I like to use the 5lb ball example when describing decreases in offset from stock. For example, hold a 5lb ball at your waist, then proceed to extend the 5lb ball horizontally away from your waist. It takes more muscle to hold the ball horizontal the further away from your waist the ball is extended. Because lowering offset moves the wheel weight outward from the stock position, it takes more power to spin the wheel.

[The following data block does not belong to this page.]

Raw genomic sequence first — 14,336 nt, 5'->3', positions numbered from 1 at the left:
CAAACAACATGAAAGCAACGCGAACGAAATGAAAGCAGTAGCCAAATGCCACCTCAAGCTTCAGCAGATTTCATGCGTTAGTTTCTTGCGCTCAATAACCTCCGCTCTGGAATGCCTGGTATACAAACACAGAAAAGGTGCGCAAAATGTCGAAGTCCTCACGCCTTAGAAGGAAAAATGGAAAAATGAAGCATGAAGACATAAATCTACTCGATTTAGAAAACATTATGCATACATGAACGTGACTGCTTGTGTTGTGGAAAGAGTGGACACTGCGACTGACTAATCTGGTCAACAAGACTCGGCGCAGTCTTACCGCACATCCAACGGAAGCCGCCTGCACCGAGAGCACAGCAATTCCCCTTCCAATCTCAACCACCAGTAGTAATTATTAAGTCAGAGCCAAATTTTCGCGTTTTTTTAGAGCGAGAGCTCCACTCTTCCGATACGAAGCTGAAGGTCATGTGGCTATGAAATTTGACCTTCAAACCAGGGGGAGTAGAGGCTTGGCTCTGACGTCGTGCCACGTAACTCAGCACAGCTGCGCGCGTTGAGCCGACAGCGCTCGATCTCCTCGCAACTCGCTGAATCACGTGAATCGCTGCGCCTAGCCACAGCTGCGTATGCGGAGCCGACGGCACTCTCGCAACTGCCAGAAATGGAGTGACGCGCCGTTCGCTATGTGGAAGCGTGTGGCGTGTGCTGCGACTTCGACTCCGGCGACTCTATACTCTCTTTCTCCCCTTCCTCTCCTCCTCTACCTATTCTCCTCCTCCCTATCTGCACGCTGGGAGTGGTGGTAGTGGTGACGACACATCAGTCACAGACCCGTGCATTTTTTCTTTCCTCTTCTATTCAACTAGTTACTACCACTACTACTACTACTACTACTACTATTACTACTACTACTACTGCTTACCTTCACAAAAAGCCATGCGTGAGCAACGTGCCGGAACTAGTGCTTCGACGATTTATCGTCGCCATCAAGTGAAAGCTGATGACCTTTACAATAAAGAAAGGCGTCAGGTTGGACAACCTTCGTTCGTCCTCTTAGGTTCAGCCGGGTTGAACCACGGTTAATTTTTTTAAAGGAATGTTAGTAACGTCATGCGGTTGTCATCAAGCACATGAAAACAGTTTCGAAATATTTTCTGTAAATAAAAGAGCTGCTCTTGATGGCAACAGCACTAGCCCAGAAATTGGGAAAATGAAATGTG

I took a quick look at available tires for the equivalent diameter as stock, lower diameter from stock, and higher diameter than stock. Before going any further, a short discussion on tire diameter. The stock tires have a set length of roll out, which is the distance the tire travels to reach one revolution. By lowering the diameter from stock, the shorter the distance the wheel travels to make one revolution compared to stock. Smaller diameters throw off speedometers, resulting in a higher mph readout vs actual. As well, smaller diameter setups affect gearing, resulting in the power band shifting to the lower end and decreasing top end. Conversley, when increasing the tire diameter from stock, the length of rollout increases, speedometer reads a lower speed than actual, and the top end is increased.